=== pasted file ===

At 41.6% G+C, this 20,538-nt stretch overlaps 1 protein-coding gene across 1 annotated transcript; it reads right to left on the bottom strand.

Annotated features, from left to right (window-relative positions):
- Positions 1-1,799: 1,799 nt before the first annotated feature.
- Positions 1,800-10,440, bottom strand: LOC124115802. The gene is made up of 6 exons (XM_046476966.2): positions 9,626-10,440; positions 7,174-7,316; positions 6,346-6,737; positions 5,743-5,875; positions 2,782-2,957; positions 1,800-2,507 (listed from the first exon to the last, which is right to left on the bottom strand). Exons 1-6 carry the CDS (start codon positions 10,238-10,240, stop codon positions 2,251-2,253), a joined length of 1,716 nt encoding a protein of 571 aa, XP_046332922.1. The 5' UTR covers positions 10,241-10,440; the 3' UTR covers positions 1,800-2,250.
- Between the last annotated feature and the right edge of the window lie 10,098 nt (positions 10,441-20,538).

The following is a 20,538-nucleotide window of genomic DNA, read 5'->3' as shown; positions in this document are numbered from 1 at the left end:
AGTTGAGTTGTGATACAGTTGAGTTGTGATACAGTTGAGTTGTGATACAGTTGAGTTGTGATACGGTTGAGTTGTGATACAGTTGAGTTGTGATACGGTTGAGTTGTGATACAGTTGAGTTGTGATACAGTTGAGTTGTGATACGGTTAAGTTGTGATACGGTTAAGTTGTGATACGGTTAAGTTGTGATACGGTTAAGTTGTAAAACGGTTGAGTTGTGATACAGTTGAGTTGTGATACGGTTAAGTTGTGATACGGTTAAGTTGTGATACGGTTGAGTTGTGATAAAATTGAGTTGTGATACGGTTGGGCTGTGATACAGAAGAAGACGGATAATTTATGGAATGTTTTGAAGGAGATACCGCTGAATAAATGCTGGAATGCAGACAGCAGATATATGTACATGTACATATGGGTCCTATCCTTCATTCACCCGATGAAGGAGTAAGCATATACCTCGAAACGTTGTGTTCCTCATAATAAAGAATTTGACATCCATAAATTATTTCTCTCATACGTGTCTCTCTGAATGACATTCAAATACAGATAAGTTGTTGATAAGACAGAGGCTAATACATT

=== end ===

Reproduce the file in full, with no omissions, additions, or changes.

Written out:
At 41.6% G+C, this 20,538-nt stretch overlaps 1 protein-coding gene across 1 annotated transcript; it reads right to left on the bottom strand.

Annotated features, from left to right (window-relative positions):
- Positions 1-1,799: 1,799 nt before the first annotated feature.
- Positions 1,800-10,440, bottom strand: LOC124115802. The gene is made up of 6 exons (XM_046476966.2): positions 9,626-10,440; positions 7,174-7,316; positions 6,346-6,737; positions 5,743-5,875; positions 2,782-2,957; positions 1,800-2,507 (listed from the first exon to the last, which is right to left on the bottom strand). Exons 1-6 carry the CDS (start codon positions 10,238-10,240, stop codon positions 2,251-2,253), a joined length of 1,716 nt encoding a protein of 571 aa, XP_046332922.1. The 5' UTR covers positions 10,241-10,440; the 3' UTR covers positions 1,800-2,250.
- Between the last annotated feature and the right edge of the window lie 10,098 nt (positions 10,441-20,538).

The following is a 20,538-nucleotide window of genomic DNA, read 5'->3' as shown; positions in this document are numbered from 1 at the left end:
AGTTGAGTTGTGATACAGTTGAGTTGTGATACAGTTGAGTTGTGATACAGTTGAGTTGTGATACGGTTGAGTTGTGATACAGTTGAGTTGTGATACGGTTGAGTTGTGATACAGTTGAGTTGTGATACAGTTGAGTTGTGATACGGTTAAGTTGTGATACGGTTAAGTTGTGATACGGTTAAGTTGTGATACGGTTAAGTTGTAAAACGGTTGAGTTGTGATACAGTTGAGTTGTGATACGGTTAAGTTGTGATACGGTTAAGTTGTGATACGGTTGAGTTGTGATAAAATTGAGTTGTGATACGGTTGGGCTGTGATACAGAAGAAGACGGATAATTTATGGAATGTTTTGAAGGAGATACCGCTGAATAAATGCTGGAATGCAGACAGCAGATATATGTACATGTACATATGGGTCCTATCCTTCATTCACCCGATGAAGGAGTAAGCATATACCTCGAAACGTTGTGTTCCTCATAATAAAGAATTTGACATCCATAAATTATTTCTCTCATACGTGTCTCTCTGAATGACATTCAAATACAGATAAGTTGTTGATAAGACAGAGGCTAATACATT